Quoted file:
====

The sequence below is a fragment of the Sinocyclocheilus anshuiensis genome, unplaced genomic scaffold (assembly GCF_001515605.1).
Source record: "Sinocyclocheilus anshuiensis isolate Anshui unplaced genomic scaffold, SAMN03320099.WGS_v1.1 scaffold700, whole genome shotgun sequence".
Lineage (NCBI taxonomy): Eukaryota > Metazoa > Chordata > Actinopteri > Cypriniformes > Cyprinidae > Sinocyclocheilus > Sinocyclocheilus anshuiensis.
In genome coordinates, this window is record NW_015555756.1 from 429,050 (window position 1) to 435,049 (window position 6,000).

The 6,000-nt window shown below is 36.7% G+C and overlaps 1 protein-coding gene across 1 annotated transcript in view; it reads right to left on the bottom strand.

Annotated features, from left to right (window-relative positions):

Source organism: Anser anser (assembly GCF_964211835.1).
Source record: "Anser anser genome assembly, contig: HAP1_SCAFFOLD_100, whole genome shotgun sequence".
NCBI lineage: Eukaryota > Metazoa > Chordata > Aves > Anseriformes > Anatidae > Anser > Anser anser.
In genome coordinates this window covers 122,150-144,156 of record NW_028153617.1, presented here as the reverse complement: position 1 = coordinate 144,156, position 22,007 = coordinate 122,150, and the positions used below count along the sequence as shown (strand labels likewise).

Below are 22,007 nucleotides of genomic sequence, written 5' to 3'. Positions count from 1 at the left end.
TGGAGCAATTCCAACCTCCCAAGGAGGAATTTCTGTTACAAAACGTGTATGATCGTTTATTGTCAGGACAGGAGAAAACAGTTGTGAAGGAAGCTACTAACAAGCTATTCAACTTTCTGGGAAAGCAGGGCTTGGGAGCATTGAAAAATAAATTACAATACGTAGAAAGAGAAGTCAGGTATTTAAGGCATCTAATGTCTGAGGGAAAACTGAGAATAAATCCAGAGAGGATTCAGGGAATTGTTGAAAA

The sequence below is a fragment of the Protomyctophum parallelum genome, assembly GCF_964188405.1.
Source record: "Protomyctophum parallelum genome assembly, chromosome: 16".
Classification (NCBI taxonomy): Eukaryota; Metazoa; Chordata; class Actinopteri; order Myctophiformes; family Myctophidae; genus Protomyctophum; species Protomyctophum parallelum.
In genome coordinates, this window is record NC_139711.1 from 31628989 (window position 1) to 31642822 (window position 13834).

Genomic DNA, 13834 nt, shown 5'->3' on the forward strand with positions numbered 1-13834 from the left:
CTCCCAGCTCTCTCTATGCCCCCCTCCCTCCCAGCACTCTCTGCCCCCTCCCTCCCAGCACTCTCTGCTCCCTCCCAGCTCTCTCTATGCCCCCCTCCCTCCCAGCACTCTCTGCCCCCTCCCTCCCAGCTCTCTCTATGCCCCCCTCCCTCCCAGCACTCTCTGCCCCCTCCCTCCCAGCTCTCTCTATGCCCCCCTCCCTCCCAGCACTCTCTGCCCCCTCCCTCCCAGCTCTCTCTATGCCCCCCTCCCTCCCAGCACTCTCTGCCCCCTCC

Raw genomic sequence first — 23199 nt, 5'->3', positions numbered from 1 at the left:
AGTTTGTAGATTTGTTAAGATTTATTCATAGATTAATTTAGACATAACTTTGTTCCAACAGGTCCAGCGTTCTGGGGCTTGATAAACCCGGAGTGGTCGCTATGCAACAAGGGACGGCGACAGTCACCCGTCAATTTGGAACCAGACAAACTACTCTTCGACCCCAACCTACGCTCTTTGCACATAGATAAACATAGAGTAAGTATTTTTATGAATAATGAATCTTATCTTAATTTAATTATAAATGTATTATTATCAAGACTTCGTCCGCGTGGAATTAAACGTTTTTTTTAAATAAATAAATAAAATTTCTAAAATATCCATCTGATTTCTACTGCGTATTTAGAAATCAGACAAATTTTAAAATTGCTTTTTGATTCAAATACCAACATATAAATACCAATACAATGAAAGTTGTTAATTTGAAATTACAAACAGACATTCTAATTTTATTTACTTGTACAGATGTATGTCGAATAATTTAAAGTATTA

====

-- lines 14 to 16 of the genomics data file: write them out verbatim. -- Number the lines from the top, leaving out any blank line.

Source record: "Protomyctophum parallelum genome assembly, chromosome: 16".
Classification (NCBI taxonomy): Eukaryota; Metazoa; Chordata; class Actinopteri; order Myctophiformes; family Myctophidae; genus Protomyctophum; species Protomyctophum parallelum.
In genome coordinates, this window is record NC_139711.1 from 31628989 (window position 1) to 31642822 (window position 13834).